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Exploring Football Materials at the Student Life and Culture Archives

By Katie Higley

With the recent Illini Spring Game and the NFL Draft, football is on the mind for many of us. If you’re missing football, especially your Fighting Illini, you should check out the many football-related collections at the Student Life and Culture Archives (SLC) in the Archives Research Center!

The Fighting Illini football team has a long, rich history documented in our collections. SLC is home to the papers of Arthur Hall, coach of the Illini Football team in 1904 and 1907-1912. The collection features hand-drawn football plays, artifacts such as Illinois athletic sweaters, and football souvenir programs [1]. Memorial Stadium officially opened on November 3, 1923, with a Homecoming matchup against Chicago [2]. Illinois Central Train Service helped fans attend the game by offering a special service from Chicago to Champaign for only $4.56 [3].

Aside from the game being memorable for the opening of Memorial Stadium, it was also a Homecoming victory for Illinois, with the Fighting Illini beating Chicago 7-0 [4]. Memorial Stadium was officially dedicated on October 18, 1924, in another Homecoming victory against Michigan. During the game, Illini legend Harold “Red” Grange ran for five touchdowns and threw a sixth. The Champaign-Urbana Stamp Club celebrated his historic performance in their Early Football Heroes stamp collection [5].


Our long historic tradition with Homecoming celebrations is illustrated in this souvenir Homecoming edition of The Daily Illini, featuring photos of George Huff, Red Grange, and Robert Zuppke from 1925 [6].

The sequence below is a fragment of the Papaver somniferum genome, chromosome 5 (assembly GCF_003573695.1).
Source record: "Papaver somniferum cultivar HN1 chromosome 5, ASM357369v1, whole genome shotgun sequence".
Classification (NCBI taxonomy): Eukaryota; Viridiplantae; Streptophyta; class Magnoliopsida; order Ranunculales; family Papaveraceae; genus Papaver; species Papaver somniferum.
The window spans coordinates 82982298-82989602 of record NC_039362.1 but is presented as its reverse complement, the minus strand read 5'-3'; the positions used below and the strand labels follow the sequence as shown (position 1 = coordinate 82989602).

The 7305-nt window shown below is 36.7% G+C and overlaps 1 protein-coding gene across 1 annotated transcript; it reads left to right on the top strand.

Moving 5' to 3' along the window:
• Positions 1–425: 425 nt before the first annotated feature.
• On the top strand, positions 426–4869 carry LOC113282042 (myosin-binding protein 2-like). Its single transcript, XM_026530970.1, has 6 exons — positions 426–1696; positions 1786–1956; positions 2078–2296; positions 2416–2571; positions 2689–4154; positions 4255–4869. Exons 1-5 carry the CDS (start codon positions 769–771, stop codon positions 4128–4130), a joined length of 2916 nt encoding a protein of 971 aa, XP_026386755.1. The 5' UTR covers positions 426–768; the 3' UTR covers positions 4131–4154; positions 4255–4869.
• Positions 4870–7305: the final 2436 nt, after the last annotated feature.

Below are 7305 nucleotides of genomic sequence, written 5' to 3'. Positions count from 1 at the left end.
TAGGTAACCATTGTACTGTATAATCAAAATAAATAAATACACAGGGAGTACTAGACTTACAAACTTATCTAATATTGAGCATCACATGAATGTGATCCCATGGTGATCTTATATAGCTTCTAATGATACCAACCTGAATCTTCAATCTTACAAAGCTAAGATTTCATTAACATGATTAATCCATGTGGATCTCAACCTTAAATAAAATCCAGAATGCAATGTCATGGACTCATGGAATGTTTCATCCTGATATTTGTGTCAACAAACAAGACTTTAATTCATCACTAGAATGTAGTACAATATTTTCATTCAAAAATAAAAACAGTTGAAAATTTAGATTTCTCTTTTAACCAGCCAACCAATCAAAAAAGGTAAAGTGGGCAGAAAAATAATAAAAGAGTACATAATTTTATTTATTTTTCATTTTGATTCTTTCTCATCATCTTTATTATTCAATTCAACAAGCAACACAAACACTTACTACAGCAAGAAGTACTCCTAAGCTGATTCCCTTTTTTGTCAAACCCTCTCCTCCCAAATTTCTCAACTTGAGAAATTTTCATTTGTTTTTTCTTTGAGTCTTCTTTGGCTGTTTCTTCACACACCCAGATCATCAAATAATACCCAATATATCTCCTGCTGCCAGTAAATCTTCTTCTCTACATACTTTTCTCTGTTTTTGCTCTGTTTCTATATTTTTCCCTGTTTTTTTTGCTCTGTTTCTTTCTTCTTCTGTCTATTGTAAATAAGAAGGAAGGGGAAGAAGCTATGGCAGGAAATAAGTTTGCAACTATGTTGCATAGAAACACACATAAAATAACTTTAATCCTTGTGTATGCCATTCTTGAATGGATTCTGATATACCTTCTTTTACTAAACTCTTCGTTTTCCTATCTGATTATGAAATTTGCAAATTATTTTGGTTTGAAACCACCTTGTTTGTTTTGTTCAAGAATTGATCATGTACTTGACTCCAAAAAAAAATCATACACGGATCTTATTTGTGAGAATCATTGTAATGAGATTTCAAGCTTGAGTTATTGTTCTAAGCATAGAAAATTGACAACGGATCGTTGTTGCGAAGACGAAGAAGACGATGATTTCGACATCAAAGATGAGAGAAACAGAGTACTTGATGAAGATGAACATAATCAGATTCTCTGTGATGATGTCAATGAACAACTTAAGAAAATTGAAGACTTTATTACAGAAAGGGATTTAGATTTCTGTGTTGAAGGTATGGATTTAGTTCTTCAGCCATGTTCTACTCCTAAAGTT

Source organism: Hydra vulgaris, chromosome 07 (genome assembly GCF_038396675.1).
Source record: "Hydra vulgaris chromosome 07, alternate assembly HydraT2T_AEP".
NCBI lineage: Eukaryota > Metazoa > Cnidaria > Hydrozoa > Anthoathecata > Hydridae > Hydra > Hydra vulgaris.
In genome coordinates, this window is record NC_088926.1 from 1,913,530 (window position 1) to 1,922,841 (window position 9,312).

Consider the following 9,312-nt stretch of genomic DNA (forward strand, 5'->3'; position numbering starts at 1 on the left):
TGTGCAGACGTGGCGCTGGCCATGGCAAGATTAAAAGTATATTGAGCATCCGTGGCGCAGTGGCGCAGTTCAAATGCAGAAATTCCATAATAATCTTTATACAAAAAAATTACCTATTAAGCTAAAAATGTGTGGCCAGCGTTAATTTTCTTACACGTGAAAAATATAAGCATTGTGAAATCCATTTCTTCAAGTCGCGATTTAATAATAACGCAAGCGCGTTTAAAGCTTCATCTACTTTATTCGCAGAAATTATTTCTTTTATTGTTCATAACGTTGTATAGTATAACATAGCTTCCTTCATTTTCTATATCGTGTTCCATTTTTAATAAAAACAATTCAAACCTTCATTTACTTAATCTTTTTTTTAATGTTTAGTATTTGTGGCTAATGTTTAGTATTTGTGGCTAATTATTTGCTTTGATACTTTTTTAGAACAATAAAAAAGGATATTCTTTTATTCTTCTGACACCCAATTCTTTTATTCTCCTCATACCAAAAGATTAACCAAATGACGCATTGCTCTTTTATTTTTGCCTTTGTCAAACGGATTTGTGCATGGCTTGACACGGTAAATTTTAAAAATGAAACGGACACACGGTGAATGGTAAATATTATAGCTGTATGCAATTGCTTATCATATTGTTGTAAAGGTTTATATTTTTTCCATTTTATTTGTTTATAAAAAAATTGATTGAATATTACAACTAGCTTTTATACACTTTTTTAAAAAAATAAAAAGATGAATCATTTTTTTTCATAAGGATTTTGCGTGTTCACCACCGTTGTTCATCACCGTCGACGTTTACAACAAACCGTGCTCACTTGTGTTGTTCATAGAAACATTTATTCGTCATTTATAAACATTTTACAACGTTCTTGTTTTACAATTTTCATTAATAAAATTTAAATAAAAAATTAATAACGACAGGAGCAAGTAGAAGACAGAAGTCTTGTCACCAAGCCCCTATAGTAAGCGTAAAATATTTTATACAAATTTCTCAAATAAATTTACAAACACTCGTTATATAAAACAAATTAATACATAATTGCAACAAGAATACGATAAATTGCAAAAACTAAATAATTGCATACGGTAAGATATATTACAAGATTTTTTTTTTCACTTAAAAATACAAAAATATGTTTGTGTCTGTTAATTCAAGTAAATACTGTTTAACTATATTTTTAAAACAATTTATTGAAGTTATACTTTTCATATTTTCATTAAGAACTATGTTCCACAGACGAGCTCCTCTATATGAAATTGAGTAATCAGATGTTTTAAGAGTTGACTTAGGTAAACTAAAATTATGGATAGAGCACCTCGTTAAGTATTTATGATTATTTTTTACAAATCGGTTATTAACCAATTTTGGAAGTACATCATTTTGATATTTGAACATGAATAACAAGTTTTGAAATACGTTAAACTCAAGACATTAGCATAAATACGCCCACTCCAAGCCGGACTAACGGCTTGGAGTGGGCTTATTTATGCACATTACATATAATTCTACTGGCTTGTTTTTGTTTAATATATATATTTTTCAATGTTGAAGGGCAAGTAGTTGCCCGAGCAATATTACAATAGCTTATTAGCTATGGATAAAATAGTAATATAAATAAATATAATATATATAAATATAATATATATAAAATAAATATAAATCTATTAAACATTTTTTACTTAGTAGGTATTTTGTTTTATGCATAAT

SLC is also home to audiovisual collections documenting the Fighting Illini in motion. The Football Game Films and Videotapes collection has copies of Illini football games from 1937 to 1994. Highlights from this collection include footage from the Fighting Illini Rose Bowl appearances in 1952, 1964, and 1984 [7]. The Football Highlights Films and Videotapes collection includes general Big Ten football Highlights and Illinois football highlights [8].

In late 1970, controversy erupted over the firing of head coach James Valek. In a memorandum prepared by Charles E. Flynn, the then President’s and Chancellor’s Liaison Representative to the Board of Directors of the Athletic Association, he wanted to set the record straight by laying out the timeline of Valek’s firing in response to “considerable misinterpretation” of the situation by the media [9]. On October 23, the initial decision to re   lieve Valek of his coaching duties after the Ohio State game on October 24 was made. This caused considerable upset with the team, which led to a revision of the initial decision. Valek would be allowed to continue coaching the final four games of the season. Valek’s contract was officially terminated on August 31, 1971. The public, including alumni, was angered at what they perceived as Valek being “fired twice [10].” Merrill and Zita Holden (class of 1949) wrote to the Athletic Association Board of Directors stating, “Never have we been as ashamed of our alma mater as today …it was Jim Valek who inherited the thankless job of gathering the remnants of a thoroughly demoralized team … it is not fair or honest that someone else reap the eventual benefits of his conscientious and diligent labors [11].” Bob Blackman would replace Valek as head coach in 1971.